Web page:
In early October, we featured the upcoming debut of WLVR, a new NPR News/Talk station that serves Allentown-Bethlehem [link]. WLVR signed on November 1st, just as promised.

We reached out to Christine Dempsey, the Senior Vice President, Radio at Lehigh Valley Public Media, to see how things at WLVR [link] are going.

(Scroll down to learn more about a job opening at WLVR.)

Dempsey told us that WLVR was on the air prior to the official date in a testing mode. Since then, Dempsey and her team have been added national programs to the schedule [link]. The schedule is now nearly complete.

Christine Dempsey
Spark News: What was the first big challenge WLVR faced?

 Christine Dempsey: “We were very ambitious and decided to go live with local election coverage just 4 days after WLVR was launched. It was the first time that Lehigh Valley Public Media had different live, local coverage on three platforms – radio, TV, digital – simultaneously.”

SN: We asked Dempsey about community response to the new station?

Dempsey: “The anecdotal feedback from the community has been positive. A handful of folks missed having the college music station on 91.3 FM. We informed college station listeners that they could still access music on-line and soon on a mobile app that we are developing.”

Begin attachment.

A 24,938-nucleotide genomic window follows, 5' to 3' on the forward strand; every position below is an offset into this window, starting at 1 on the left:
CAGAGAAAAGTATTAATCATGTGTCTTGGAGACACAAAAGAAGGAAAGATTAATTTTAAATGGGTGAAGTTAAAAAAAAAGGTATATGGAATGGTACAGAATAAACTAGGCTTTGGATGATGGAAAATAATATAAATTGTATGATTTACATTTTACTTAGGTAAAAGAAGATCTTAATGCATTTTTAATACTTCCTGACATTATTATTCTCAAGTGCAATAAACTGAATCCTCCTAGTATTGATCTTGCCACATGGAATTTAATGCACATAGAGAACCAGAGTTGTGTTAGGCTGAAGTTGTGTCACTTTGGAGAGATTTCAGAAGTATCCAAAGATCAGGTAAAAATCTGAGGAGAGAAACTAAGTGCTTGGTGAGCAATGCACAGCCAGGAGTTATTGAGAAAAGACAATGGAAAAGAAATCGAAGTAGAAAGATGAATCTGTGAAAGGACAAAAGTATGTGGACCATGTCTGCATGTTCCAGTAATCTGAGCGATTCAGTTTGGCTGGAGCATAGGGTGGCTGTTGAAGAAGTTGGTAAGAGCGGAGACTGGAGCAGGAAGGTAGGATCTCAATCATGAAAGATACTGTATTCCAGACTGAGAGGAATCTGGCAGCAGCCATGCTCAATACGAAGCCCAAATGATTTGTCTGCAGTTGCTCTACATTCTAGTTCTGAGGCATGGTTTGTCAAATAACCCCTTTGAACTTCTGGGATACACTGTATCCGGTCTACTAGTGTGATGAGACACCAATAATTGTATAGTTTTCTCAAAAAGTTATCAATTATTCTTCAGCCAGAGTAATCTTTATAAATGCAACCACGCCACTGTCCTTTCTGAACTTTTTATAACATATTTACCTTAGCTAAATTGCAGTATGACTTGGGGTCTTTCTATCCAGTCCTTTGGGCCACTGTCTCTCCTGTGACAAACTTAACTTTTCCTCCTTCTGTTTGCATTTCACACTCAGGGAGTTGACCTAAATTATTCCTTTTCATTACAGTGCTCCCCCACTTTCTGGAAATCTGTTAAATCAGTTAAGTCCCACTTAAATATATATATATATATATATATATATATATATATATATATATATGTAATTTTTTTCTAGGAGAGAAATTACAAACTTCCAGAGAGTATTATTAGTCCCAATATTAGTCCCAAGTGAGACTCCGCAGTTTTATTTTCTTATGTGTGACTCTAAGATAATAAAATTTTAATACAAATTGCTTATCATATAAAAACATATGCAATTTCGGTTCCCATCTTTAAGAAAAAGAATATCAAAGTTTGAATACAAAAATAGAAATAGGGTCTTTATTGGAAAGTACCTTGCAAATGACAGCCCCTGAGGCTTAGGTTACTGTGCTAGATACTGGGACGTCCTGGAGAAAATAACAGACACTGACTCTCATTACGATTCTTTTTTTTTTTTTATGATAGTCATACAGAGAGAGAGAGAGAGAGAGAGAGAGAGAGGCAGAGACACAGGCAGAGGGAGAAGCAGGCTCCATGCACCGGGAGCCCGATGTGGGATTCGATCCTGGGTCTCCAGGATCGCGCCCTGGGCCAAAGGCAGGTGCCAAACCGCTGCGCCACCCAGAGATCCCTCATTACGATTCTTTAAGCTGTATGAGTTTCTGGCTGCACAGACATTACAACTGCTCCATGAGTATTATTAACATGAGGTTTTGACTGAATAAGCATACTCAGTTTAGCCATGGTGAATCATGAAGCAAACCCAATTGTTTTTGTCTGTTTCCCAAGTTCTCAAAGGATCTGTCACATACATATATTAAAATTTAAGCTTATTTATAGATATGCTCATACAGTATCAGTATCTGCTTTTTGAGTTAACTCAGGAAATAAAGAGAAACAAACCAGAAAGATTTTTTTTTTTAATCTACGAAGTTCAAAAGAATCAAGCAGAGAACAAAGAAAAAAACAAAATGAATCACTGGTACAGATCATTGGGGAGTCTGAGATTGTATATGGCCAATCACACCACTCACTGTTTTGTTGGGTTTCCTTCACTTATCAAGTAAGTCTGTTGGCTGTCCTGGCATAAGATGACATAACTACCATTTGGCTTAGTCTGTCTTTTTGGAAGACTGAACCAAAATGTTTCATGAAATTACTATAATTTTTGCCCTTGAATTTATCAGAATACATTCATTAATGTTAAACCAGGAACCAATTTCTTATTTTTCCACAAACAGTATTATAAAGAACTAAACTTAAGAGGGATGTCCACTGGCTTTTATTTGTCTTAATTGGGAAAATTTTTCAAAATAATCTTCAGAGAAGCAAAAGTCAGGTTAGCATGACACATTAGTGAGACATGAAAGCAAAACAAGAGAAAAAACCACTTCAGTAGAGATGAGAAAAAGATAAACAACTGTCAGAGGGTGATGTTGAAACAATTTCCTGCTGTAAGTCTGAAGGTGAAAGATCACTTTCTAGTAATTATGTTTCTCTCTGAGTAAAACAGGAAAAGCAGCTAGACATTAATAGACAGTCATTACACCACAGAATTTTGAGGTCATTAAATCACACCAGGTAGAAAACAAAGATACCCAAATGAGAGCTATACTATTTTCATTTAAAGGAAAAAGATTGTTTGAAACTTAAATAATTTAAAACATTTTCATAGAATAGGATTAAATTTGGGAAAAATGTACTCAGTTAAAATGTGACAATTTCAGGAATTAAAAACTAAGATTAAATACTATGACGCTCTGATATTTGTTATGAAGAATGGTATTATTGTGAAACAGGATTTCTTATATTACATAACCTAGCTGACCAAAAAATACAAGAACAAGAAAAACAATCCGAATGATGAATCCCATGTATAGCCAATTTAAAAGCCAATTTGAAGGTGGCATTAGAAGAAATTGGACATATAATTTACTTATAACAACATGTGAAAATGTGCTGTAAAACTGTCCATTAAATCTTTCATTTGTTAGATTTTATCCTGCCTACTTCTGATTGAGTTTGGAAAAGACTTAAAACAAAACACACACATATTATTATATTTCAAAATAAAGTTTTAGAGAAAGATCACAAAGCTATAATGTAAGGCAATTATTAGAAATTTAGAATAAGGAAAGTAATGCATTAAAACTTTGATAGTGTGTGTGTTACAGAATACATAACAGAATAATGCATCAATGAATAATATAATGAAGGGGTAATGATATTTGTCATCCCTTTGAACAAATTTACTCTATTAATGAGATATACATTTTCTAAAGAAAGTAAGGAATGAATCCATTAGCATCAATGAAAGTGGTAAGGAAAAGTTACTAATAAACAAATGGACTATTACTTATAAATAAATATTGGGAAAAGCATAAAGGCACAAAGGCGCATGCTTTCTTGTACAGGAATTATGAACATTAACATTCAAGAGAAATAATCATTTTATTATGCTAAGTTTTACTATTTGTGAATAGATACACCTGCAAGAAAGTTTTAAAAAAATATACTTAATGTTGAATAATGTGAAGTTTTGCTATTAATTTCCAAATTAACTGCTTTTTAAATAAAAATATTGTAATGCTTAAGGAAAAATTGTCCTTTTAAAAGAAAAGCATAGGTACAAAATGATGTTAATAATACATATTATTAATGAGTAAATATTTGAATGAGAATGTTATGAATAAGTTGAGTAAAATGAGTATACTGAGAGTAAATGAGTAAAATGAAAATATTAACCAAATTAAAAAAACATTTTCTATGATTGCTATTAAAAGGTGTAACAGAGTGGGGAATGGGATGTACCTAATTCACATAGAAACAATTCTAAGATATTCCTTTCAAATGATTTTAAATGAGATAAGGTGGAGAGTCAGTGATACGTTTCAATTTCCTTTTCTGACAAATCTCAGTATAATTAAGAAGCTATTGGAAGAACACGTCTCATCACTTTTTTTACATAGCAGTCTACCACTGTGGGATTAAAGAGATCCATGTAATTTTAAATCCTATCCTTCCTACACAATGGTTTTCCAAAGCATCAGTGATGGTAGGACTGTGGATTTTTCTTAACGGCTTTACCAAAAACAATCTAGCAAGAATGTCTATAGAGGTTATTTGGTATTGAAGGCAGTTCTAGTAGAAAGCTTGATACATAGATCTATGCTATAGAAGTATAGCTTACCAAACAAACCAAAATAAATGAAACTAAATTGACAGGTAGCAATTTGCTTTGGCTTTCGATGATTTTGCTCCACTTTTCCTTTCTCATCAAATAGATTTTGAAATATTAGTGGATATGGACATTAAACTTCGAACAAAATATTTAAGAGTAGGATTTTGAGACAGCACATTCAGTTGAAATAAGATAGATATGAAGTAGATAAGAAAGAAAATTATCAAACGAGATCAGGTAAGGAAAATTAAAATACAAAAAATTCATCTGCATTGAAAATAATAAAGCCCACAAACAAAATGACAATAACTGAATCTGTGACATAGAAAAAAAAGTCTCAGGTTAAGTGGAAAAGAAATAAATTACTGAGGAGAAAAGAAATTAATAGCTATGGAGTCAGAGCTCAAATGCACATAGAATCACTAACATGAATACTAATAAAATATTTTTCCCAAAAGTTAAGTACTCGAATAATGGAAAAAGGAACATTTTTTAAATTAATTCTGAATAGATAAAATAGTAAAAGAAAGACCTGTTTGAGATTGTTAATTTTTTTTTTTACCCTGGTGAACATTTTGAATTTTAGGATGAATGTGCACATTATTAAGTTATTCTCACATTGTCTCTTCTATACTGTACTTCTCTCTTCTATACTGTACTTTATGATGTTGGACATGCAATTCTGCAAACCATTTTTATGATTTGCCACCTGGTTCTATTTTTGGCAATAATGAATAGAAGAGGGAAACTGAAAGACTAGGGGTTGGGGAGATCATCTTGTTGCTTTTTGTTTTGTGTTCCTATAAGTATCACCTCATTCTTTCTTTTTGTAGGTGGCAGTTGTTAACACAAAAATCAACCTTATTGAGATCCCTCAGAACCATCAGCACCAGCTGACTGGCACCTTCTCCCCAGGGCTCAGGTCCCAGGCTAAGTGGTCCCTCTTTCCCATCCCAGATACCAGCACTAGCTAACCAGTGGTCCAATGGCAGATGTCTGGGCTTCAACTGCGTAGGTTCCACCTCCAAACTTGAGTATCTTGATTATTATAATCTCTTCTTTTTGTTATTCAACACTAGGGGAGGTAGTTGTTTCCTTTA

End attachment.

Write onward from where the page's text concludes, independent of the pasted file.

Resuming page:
“When we launched, we had not yet introduced our local hosts for the national shows. My goal was to get the station on the air a full year ahead of the 2020 Presidential Election.”

SN: When is the first pledge drive?

Dempsey: “We are planning on having on having our first drive in Spring 2020.  Before that, we are seeking Charter Members through on-air spots.”

SN: Early in your career, you worked at Allentown’s community station WDIY when they started. Isn’t this somewhat ironic?

Dempsey: “As someone who has been in public broadcasting for 30 years, I feel very fortunate to have experienced starting a new station twice in the same market! Building WLVR is a rare and rewarding opportunity for me.”

SN: Who are some of the people who are already on the station staff?

Dempsey: “Our team is growing. Brad Klein is our Morning Edition Host and Reporter. Brad has worked at NPR, WNYC, and MSNBC. He also ran his own media company, Twangbox Productions.”

“At NPR, Brad was the leader of the team that conceived and produced the national Peabody Award winning program Heat.”